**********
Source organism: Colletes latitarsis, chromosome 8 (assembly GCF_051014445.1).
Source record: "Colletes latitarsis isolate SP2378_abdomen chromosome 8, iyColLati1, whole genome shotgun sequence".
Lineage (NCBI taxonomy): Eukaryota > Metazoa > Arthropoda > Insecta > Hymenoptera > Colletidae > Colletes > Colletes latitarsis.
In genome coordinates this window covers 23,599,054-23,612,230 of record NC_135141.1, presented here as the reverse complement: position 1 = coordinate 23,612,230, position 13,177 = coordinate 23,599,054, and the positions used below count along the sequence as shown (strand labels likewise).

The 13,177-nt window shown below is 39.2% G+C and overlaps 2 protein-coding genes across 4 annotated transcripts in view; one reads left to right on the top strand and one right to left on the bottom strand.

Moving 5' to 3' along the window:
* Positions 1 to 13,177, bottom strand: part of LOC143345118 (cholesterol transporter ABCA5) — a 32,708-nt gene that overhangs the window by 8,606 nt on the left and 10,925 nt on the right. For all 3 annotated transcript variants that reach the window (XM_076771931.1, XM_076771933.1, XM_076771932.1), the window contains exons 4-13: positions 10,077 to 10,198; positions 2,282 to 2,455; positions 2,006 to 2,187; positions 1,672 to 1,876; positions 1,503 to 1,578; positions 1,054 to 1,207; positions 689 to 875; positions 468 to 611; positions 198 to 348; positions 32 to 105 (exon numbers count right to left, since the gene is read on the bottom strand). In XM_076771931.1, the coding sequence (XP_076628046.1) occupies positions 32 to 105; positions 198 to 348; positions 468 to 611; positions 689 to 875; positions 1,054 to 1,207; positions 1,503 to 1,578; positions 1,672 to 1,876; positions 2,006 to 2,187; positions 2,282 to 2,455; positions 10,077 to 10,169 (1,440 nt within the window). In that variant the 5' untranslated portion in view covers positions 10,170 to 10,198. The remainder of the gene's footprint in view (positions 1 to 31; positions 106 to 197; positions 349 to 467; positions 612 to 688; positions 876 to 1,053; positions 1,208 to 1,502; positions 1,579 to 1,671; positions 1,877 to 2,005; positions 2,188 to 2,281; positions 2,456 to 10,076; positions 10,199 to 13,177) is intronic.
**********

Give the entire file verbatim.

Source organism: Colletes latitarsis, chromosome 8 (assembly GCF_051014445.1).
Source record: "Colletes latitarsis isolate SP2378_abdomen chromosome 8, iyColLati1, whole genome shotgun sequence".
Lineage (NCBI taxonomy): Eukaryota > Metazoa > Arthropoda > Insecta > Hymenoptera > Colletidae > Colletes > Colletes latitarsis.
In genome coordinates this window covers 23,599,054-23,612,230 of record NC_135141.1, presented here as the reverse complement: position 1 = coordinate 23,612,230, position 13,177 = coordinate 23,599,054, and the positions used below count along the sequence as shown (strand labels likewise).

The 13,177-nt window shown below is 39.2% G+C and overlaps 2 protein-coding genes across 4 annotated transcripts in view; one reads left to right on the top strand and one right to left on the bottom strand.

Moving 5' to 3' along the window:
* Positions 1 to 13,177, bottom strand: part of LOC143345118 (cholesterol transporter ABCA5) — a 32,708-nt gene that overhangs the window by 8,606 nt on the left and 10,925 nt on the right. For all 3 annotated transcript variants that reach the window (XM_076771931.1, XM_076771933.1, XM_076771932.1), the window contains exons 4-13: positions 10,077 to 10,198; positions 2,282 to 2,455; positions 2,006 to 2,187; positions 1,672 to 1,876; positions 1,503 to 1,578; positions 1,054 to 1,207; positions 689 to 875; positions 468 to 611; positions 198 to 348; positions 32 to 105 (exon numbers count right to left, since the gene is read on the bottom strand). In XM_076771931.1, the coding sequence (XP_076628046.1) occupies positions 32 to 105; positions 198 to 348; positions 468 to 611; positions 689 to 875; positions 1,054 to 1,207; positions 1,503 to 1,578; positions 1,672 to 1,876; positions 2,006 to 2,187; positions 2,282 to 2,455; positions 10,077 to 10,169 (1,440 nt within the window). In that variant the 5' untranslated portion in view covers positions 10,170 to 10,198. The remainder of the gene's footprint in view (positions 1 to 31; positions 106 to 197; positions 349 to 467; positions 612 to 688; positions 876 to 1,053; positions 1,208 to 1,502; positions 1,579 to 1,671; positions 1,877 to 2,005; positions 2,188 to 2,281; positions 2,456 to 10,076; positions 10,199 to 13,177) is intronic.